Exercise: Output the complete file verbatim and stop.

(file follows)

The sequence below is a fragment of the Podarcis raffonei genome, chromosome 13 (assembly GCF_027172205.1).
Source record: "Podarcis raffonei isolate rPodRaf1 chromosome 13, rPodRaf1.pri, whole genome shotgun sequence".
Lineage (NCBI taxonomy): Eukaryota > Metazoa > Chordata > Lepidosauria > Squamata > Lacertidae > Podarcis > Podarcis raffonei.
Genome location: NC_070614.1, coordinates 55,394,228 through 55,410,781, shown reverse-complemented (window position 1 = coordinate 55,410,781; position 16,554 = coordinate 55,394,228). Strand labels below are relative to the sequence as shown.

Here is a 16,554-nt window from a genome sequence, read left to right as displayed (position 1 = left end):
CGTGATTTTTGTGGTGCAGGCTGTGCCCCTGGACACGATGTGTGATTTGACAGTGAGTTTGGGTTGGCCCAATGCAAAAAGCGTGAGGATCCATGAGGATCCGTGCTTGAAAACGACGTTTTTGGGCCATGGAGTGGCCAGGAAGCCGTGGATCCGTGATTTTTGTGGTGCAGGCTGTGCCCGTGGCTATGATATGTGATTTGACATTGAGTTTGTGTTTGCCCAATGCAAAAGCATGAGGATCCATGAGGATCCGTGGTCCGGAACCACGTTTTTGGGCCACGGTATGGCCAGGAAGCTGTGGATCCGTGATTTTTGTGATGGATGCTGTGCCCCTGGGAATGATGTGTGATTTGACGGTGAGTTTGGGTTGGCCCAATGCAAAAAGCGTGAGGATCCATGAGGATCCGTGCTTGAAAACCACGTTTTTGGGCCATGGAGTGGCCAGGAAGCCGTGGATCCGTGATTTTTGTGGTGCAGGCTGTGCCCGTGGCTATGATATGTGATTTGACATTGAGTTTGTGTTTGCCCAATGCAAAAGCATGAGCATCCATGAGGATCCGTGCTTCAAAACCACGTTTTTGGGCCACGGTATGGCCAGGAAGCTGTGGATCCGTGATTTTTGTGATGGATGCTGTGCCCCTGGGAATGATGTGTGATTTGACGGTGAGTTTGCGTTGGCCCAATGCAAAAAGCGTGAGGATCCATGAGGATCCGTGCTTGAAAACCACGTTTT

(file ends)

The sequence below is a fragment of the Podarcis raffonei genome, chromosome 13 (assembly GCF_027172205.1).
Source record: "Podarcis raffonei isolate rPodRaf1 chromosome 13, rPodRaf1.pri, whole genome shotgun sequence".
Lineage (NCBI taxonomy): Eukaryota > Metazoa > Chordata > Lepidosauria > Squamata > Lacertidae > Podarcis > Podarcis raffonei.
Genome location: NC_070614.1, coordinates 55,394,228 through 55,410,781, shown reverse-complemented (window position 1 = coordinate 55,410,781; position 16,554 = coordinate 55,394,228). Strand labels below are relative to the sequence as shown.

Here is a 16,554-nt window from a genome sequence, read left to right as displayed (position 1 = left end):
CGTGATTTTTGTGGTGCAGGCTGTGCCCCTGGACACGATGTGTGATTTGACAGTGAGTTTGGGTTGGCCCAATGCAAAAAGCGTGAGGATCCATGAGGATCCGTGCTTGAAAACGACGTTTTTGGGCCATGGAGTGGCCAGGAAGCCGTGGATCCGTGATTTTTGTGGTGCAGGCTGTGCCCGTGGCTATGATATGTGATTTGACATTGAGTTTGTGTTTGCCCAATGCAAAAGCATGAGGATCCATGAGGATCCGTGGTCCGGAACCACGTTTTTGGGCCACGGTATGGCCAGGAAGCTGTGGATCCGTGATTTTTGTGATGGATGCTGTGCCCCTGGGAATGATGTGTGATTTGACGGTGAGTTTGGGTTGGCCCAATGCAAAAAGCGTGAGGATCCATGAGGATCCGTGCTTGAAAACCACGTTTTTGGGCCATGGAGTGGCCAGGAAGCCGTGGATCCGTGATTTTTGTGGTGCAGGCTGTGCCCGTGGCTATGATATGTGATTTGACATTGAGTTTGTGTTTGCCCAATGCAAAAGCATGAGCATCCATGAGGATCCGTGCTTCAAAACCACGTTTTTGGGCCACGGTATGGCCAGGAAGCTGTGGATCCGTGATTTTTGTGATGGATGCTGTGCCCCTGGGAATGATGTGTGATTTGACGGTGAGTTTGCGTTGGCCCAATGCAAAAAGCGTGAGGATCCATGAGGATCCGTGCTTGAAAACCACGTTTT